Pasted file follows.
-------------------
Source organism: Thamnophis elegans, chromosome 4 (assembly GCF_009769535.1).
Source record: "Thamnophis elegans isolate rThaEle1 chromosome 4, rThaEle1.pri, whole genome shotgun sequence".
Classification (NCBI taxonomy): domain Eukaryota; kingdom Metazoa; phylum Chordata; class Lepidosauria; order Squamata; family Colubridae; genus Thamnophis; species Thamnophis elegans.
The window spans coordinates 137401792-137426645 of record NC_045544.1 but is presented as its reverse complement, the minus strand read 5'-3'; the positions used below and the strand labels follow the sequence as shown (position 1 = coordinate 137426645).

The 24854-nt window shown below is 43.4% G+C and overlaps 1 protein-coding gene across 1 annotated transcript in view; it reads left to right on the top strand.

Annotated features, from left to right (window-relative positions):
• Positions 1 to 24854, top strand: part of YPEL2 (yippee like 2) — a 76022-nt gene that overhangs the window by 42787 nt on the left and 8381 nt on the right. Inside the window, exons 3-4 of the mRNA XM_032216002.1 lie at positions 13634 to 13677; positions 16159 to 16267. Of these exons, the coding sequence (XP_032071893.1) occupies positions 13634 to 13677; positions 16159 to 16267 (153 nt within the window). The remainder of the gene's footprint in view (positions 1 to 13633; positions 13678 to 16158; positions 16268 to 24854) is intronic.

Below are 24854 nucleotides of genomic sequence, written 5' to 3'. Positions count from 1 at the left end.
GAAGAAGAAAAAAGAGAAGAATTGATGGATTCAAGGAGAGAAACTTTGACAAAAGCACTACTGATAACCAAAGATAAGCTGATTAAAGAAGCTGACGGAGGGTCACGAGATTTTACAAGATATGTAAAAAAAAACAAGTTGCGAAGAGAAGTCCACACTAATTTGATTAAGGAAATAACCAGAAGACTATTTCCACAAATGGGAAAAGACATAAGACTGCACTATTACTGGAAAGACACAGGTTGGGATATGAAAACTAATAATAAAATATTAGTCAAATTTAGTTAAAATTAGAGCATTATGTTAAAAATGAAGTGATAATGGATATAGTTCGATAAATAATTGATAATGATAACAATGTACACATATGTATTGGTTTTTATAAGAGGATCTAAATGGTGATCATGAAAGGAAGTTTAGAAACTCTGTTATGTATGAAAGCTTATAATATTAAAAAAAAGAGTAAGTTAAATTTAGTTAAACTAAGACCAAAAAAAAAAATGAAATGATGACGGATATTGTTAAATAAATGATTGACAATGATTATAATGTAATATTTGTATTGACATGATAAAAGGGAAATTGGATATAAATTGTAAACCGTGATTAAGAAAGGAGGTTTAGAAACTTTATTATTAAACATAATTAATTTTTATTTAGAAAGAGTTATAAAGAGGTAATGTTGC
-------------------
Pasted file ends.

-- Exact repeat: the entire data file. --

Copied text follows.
Source organism: Thamnophis elegans, chromosome 4 (assembly GCF_009769535.1).
Source record: "Thamnophis elegans isolate rThaEle1 chromosome 4, rThaEle1.pri, whole genome shotgun sequence".
Classification (NCBI taxonomy): domain Eukaryota; kingdom Metazoa; phylum Chordata; class Lepidosauria; order Squamata; family Colubridae; genus Thamnophis; species Thamnophis elegans.
The window spans coordinates 137401792-137426645 of record NC_045544.1 but is presented as its reverse complement, the minus strand read 5'-3'; the positions used below and the strand labels follow the sequence as shown (position 1 = coordinate 137426645).

The 24854-nt window shown below is 43.4% G+C and overlaps 1 protein-coding gene across 1 annotated transcript in view; it reads left to right on the top strand.

Annotated features, from left to right (window-relative positions):
• Positions 1 to 24854, top strand: part of YPEL2 (yippee like 2) — a 76022-nt gene that overhangs the window by 42787 nt on the left and 8381 nt on the right. Inside the window, exons 3-4 of the mRNA XM_032216002.1 lie at positions 13634 to 13677; positions 16159 to 16267. Of these exons, the coding sequence (XP_032071893.1) occupies positions 13634 to 13677; positions 16159 to 16267 (153 nt within the window). The remainder of the gene's footprint in view (positions 1 to 13633; positions 13678 to 16158; positions 16268 to 24854) is intronic.

Below are 24854 nucleotides of genomic sequence, written 5' to 3'. Positions count from 1 at the left end.
GAAGAAGAAAAAAGAGAAGAATTGATGGATTCAAGGAGAGAAACTTTGACAAAAGCACTACTGATAACCAAAGATAAGCTGATTAAAGAAGCTGACGGAGGGTCACGAGATTTTACAAGATATGTAAAAAAAAACAAGTTGCGAAGAGAAGTCCACACTAATTTGATTAAGGAAATAACCAGAAGACTATTTCCACAAATGGGAAAAGACATAAGACTGCACTATTACTGGAAAGACACAGGTTGGGATATGAAAACTAATAATAAAATATTAGTCAAATTTAGTTAAAATTAGAGCATTATGTTAAAAATGAAGTGATAATGGATATAGTTCGATAAATAATTGATAATGATAACAATGTACACATATGTATTGGTTTTTATAAGAGGATCTAAATGGTGATCATGAAAGGAAGTTTAGAAACTCTGTTATGTATGAAAGCTTATAATATTAAAAAAAAGAGTAAGTTAAATTTAGTTAAACTAAGACCAAAAAAAAAAATGAAATGATGACGGATATTGTTAAATAAATGATTGACAATGATTATAATGTAATATTTGTATTGACATGATAAAAGGGAAATTGGATATAAATTGTAAACCGTGATTAAGAAAGGAGGTTTAGAAACTTTATTATTAAACATAATTAATTTTTATTTAGAAAGAGTTATAAAGAGGTAATGTTGC